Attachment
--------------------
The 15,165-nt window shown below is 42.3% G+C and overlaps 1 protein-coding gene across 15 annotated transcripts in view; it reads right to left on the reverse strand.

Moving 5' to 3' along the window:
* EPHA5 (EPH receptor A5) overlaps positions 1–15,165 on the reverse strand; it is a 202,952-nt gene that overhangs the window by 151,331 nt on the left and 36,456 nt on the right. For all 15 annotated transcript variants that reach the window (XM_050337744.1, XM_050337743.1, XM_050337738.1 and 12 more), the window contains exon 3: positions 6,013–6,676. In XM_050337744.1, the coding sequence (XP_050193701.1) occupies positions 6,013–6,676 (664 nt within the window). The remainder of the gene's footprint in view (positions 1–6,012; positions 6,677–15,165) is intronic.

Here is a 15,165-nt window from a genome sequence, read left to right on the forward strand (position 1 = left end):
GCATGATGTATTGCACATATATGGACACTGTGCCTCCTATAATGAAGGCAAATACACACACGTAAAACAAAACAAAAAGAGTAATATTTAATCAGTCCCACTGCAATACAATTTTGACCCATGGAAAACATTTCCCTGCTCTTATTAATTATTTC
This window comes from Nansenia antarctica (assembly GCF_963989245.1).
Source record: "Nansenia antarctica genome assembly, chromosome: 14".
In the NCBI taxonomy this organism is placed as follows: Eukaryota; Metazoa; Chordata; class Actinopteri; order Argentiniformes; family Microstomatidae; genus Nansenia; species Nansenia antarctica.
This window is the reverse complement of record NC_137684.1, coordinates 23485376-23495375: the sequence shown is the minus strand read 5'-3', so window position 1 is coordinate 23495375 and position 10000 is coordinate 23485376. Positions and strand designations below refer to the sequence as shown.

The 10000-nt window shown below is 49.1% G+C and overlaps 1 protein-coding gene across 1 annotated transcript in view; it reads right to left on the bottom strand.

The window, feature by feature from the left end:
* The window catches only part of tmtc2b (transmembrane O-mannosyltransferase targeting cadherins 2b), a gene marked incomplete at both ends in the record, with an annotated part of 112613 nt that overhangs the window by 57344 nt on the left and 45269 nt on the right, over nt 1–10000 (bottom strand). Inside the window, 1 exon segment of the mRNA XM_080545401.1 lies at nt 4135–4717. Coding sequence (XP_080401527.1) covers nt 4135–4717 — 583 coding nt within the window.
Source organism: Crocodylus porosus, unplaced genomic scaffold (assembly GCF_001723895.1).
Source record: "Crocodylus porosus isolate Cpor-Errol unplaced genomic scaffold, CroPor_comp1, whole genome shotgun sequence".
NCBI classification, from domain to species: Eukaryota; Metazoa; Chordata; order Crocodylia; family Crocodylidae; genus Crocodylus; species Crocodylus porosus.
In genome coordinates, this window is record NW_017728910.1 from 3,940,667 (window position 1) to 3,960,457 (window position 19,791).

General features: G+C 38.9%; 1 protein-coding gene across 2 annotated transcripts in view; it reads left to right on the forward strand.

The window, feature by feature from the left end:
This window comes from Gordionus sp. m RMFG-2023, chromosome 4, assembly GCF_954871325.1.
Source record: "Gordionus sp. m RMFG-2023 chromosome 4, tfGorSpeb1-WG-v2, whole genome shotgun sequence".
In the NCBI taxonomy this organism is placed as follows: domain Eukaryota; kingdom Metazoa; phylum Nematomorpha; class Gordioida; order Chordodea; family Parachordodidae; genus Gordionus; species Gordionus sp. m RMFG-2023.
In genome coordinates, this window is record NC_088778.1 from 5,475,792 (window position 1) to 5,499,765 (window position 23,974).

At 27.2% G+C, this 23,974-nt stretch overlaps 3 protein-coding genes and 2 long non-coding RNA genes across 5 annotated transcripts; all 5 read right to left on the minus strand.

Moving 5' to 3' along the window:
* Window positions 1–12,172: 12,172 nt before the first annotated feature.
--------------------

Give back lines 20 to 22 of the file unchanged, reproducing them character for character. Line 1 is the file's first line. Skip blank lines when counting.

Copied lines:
Source record: "Gordionus sp. m RMFG-2023 chromosome 4, tfGorSpeb1-WG-v2, whole genome shotgun sequence".
In the NCBI taxonomy this organism is placed as follows: domain Eukaryota; kingdom Metazoa; phylum Nematomorpha; class Gordioida; order Chordodea; family Parachordodidae; genus Gordionus; species Gordionus sp. m RMFG-2023.
In genome coordinates, this window is record NC_088778.1 from 5,475,792 (window position 1) to 5,499,765 (window position 23,974).